Regis Martin, S.T.D., is a professor of theology and a faculty associate with the Veritas Center for Ethics in Public Life at Franciscan University of Steubenville, Ohio.
Does God exist? It is a question that, like death and taxes, never goes away. Indeed, as someone once quipped, God waits in the lobby while the scholars retire upstairs to debate his existence. And, as always, the flash point of their objection is theodicy, which has to do with the effort to acquit God of the charge that he is somehow complicit in the existence of a fallen world.
The usual form of the argument is framed as follows: If God were all-powerful, then he would be in a position to rid the world of wickedness; and if he were all-good, then he would certainly want to do so. But wickedness persists, so either God is not all-powerful, or he is not all-good. In other words, there is no God.
Neat, huh? Can it be refuted? Well, the late Jesuit Father William Lynch, in a profound and seminal work on the literary imagination written back in 1960 called Christ and Apollo, sets out an answer to that argument as it appears in the writings of Albert Camus, perhaps the most prominent novelist and philosopher of postwar France, which is as moving and profound as anything I’ve ever seen.
For Camus, you see, it was simply not possible to believe in a God who seemed powerless to prevent the sufferings of little children. God himself, said Camus, must feel an immense amount of guilt because of so much innocence murdered in his name. He ought to hang his head in shame, as it were, having to witness so much wickedness, yet do nothing to stop it.
Now Fr. Lynch does not deny or dismiss the accuracy of the charge — that, yes, innocent children do suffer and die, and that their cries are surely heard by God, even as they so frequently fall upon a deaf and indifferent world. One would have to be pretty obtuse not to acknowledge the carnage committed against the innocent in the name of religion.
But they do so, he argues, “only within the cries of Christ” (italics added), which are far larger and thus able to contain and encompass an entire world of weeping children. “A man can only cause pain,” he explains, “to somebody outside of himself. But the cries of Christ are wider than we think and grow more actual through the body of our own.”
What a stunning sentence that is! That there could actually be “cries wider than we think,” and that by so expanding their reach they include all the sufferings of the world. How can that be? Is it even possible? What depth and manner of misery must God be willing to endure, in other words, if not even the full weight of the world’s misery can fill him up? A God so majestic that the misery of little children moves him to pity? So powerful that he is able to substitute himself for the least powerful of all?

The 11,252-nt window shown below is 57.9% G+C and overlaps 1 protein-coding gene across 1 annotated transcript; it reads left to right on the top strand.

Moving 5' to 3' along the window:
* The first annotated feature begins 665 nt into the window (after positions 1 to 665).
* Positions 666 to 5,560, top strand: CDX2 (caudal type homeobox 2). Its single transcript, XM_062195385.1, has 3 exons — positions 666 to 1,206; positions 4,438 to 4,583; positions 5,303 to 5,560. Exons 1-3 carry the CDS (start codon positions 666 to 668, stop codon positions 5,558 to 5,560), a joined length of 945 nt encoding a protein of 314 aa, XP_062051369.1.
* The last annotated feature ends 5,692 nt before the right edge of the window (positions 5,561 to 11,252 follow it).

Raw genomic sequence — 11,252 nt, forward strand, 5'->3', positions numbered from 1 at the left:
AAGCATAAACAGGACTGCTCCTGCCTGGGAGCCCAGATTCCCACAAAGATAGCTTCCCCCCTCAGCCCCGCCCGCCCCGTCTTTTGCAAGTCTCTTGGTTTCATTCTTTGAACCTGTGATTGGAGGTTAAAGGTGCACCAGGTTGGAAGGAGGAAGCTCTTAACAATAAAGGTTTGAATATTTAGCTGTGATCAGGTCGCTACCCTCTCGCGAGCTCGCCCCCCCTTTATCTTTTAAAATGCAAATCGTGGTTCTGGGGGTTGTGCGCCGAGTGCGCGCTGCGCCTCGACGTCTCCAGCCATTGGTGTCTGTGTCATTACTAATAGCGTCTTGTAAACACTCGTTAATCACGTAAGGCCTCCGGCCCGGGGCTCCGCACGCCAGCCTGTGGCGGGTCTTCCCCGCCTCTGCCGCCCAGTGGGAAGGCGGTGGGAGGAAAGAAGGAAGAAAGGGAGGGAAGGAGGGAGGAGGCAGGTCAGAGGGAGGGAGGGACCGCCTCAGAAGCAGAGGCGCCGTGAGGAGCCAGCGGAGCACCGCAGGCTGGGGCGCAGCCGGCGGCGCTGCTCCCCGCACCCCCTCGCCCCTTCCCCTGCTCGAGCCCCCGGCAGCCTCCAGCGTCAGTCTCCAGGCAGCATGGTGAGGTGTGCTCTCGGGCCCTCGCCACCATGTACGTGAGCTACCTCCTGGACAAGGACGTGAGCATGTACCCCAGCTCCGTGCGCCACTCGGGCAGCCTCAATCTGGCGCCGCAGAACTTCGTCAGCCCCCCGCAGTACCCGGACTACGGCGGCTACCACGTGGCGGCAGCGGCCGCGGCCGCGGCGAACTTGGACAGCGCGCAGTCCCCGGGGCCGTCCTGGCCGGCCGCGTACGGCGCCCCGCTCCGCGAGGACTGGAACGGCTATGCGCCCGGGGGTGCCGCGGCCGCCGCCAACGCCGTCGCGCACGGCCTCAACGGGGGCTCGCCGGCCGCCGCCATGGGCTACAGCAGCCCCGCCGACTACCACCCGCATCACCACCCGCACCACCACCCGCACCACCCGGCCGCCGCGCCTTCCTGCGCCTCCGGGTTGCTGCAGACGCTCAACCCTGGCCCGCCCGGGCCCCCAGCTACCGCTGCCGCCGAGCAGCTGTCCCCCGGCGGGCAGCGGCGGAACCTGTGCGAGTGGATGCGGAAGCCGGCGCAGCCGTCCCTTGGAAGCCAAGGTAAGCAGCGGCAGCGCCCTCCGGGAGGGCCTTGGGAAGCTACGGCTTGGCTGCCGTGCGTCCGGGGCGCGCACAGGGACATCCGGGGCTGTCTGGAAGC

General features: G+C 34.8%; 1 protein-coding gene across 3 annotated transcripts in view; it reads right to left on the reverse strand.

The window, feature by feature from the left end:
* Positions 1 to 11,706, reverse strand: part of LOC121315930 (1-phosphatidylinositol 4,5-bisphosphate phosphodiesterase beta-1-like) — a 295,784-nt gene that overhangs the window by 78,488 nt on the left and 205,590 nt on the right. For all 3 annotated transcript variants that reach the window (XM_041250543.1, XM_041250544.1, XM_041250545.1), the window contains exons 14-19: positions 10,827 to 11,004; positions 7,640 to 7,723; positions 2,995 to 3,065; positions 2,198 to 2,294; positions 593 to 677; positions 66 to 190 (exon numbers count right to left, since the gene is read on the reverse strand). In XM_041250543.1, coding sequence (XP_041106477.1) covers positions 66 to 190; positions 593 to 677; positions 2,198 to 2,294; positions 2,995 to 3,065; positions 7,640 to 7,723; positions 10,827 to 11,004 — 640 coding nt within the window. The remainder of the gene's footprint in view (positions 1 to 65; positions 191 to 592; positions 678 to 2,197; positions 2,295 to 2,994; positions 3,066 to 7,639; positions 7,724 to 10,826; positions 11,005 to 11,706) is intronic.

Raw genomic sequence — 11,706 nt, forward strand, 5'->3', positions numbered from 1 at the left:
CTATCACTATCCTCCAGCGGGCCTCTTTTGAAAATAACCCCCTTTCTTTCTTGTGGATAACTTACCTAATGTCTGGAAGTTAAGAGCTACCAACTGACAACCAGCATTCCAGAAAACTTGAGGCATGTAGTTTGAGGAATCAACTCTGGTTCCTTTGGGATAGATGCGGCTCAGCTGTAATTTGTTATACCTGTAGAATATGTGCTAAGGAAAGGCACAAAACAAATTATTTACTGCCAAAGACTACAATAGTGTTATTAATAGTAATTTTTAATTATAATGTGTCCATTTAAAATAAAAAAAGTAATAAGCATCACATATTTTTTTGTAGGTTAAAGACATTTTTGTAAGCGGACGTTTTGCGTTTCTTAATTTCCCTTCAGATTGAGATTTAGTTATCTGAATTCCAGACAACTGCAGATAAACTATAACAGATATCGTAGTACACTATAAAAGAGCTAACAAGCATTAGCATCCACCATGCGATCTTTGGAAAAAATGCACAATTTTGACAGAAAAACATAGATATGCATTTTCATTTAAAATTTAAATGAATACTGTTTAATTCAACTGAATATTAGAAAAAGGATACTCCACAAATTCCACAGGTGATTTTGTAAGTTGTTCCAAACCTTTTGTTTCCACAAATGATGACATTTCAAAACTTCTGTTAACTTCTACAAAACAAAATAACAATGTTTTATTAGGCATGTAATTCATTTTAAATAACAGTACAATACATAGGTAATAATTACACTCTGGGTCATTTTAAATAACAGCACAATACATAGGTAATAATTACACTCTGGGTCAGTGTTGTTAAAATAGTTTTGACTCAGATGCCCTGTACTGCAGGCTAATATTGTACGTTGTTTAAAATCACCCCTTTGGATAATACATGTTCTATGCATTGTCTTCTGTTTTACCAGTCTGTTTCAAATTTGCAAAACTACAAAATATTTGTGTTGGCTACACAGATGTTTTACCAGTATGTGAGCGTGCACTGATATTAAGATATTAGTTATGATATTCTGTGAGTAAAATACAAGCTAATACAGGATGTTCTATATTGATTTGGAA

“In his greatness,” Benedict XVI reminded us, “he has let himself become small. God has taken on a human face.” And with what else could God’s human face be lined save the sorrows of a broken and unjust world? How limitless, then, must the love of God be if it can include the lost cries of little children, whom he gathers up to present to his Father in heaven, who has promised to wipe away every tear!
Each grief the world has known;
the brokenness of every heart.
He made them all his own,
That we may in him find rest.
“He was not like us,” writes Charles Williams, “and yet he became one of us… in the last reaches of that living death to which we are exposed he substituted himself for us. He submitted in our stead to the full results of the Law which is he.”
Why not, then, let God weep and die for us, for at least the life which courses through him is not sundered from ours, even though it may appear to have been sundered from his. Which surely must be so, if the Cry of Abandonment from the Cross means anything at all. “My God, my God, why hast thou forsaken me?”
Here is the epicenter of our faith, marked by the seeming contradiction of a God at sword’s point with himself; a Father who not only seems to turn his back on the Son, but then seems to send him straight into hell, there to remain in deepest solidarity with all the lost souls of the world. “Let the atheists themselves choose a god,” exults Chesterton. “They will find only one divinity who ever uttered their isolation; only one religion in which God seemed for an instant to be an atheist.”
It was not the Father’s wrath that sent the Son down into hell, and let us hear no more Calvinist nonsense on that score. It was rather out of a sheer incomprehensible depth of love that Christ, the Son, dared to go even there to rescue the least and the lost. If that is not so, then there is no sanction whatsoever for the gospel passage telling us that “he loved them to the last.” It is all a tissue of lies. And there can be no corresponding ascent, either, into Easter joy, since the whole rhythm of his rising from the dead requires that prior descent into the abyss, down into the very bowels of hell. Without which we should be forced to endure a state of forlornness for which no God of love could ever have wished to create us.